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Hats Off to Student Vets: Fordham Will Remove Cap on Yellow Ribbon Tuition Benefits


In a new show of commitment to veterans and military-connected students, Fordham will eliminate its cap on tuition benefits offered under the Yellow Ribbon Program/Post-9/11 G.I. Bill. Fordham will also remove its annual cap on the number of Yellow Ribbon beneficiaries it will accept.

Both changes, taking effect Aug. 1, ensure that eligible beneficiaries will always have their entire tuition covered at Fordham, as they do now, and will never have to worry about the University running out of seats for them.

The changes “underscore Fordham’s commitment to serving those who serve our country,” said Andrea Marais, Fordham’s director of military and veteran higher education, engagement, and transition.

Eliminating Worry for Veterans

The cap removals are expected to clear up confusion about Fordham’s support for student veterans. For years, the University has covered 100% of tuition and fees for eligible Yellow Ribbon beneficiaries, who also receive a government stipend for books and living expenses.

But service members may never find out about these benefits. Checking out Fordham’s Yellow Ribbon program on the government’s website, they sometimes give up after seeing the caps on tuition coverage and enrollment—even though neither limit has ever been reached.

“Some people may be deterred by the cap, not realizing that our tuition falls below it,” Marais said. “And the posted limit on applicants may sow doubt as well, since there’s no way to know whether the limit has been reached. This announcement eliminates all of that uncertainty.”

Yellow Ribbon Program + G.I. Bill = Full Tuition Coverage

Through the Yellow Ribbon Program, the government partners with private universities to give added funding to veterans who qualify for the full tuition amount ($27,120 per year) offered under the Post-9/11 G.I. Bill.

Fordham’s tuition benefit cap was so high that the University never needed to turn away any eligible veteran—and with the cap gone, it won’t ever need to. That’s good news for service members dealing with financial jitters, said Matthew Butler, PCS ’16, senior director of Fordham’s Office of Military and Veterans Services.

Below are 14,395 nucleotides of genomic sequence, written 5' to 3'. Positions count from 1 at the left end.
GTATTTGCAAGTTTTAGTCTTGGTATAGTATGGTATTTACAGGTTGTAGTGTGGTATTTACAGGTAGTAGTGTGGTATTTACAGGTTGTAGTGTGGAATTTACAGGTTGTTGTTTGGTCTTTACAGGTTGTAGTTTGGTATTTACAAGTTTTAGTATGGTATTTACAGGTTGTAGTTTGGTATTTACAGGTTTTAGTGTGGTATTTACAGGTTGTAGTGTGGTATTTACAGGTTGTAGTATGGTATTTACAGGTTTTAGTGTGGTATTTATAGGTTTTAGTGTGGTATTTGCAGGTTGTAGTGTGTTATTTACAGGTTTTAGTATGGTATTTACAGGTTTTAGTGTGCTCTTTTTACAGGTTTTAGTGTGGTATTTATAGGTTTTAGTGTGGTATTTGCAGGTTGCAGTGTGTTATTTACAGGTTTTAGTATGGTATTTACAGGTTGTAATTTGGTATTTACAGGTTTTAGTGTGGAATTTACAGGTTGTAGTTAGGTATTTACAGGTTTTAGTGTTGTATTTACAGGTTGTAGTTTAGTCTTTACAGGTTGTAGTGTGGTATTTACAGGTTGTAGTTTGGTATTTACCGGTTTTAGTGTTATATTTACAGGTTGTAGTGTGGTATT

“Veterans aren’t in the position to take any chances” when considering their college costs as they’re transitioning out of the military, he said, also noting that Yellow Ribbon beneficiaries at Fordham receive one of the highest housing allowances in the country.

Michael Condit, a former Army infantryman and recruiter who just completed his bachelor’s degree in economics at Fordham’s School of Professional and Continuing Studies, said veterans may also be looking for a reason to rule themselves out, thinking “oh, I’m not a college person.”

“When you hear that there are caps and restrictions, you might [think], ‘Well, I don’t want to get in line just to be told ‘no,’” he said.

Supportive Community

Assimilating into Fordham after five years of active duty in the Army was “a great experience,” said Miguel Angel-Sandoval, a senior majoring in Real Estate with a minor in economics in the School of Professional and Continuing Studies and a candidate in Fordham’s ROTC program. He’ll be graduating in May with a job already secured at RSM real estate consulting agency.

He was welcomed by members of Fordham’s Student Veterans of America chapter and others who helped erase any feeling of discomfort at being an older student. Coming to Fordham “was the best decision I’ve ever made,” he said.

To learn more about military benefits and opportunities at Fordham, please contact the Fordham Veterans Center at or call (212) 636-6433.


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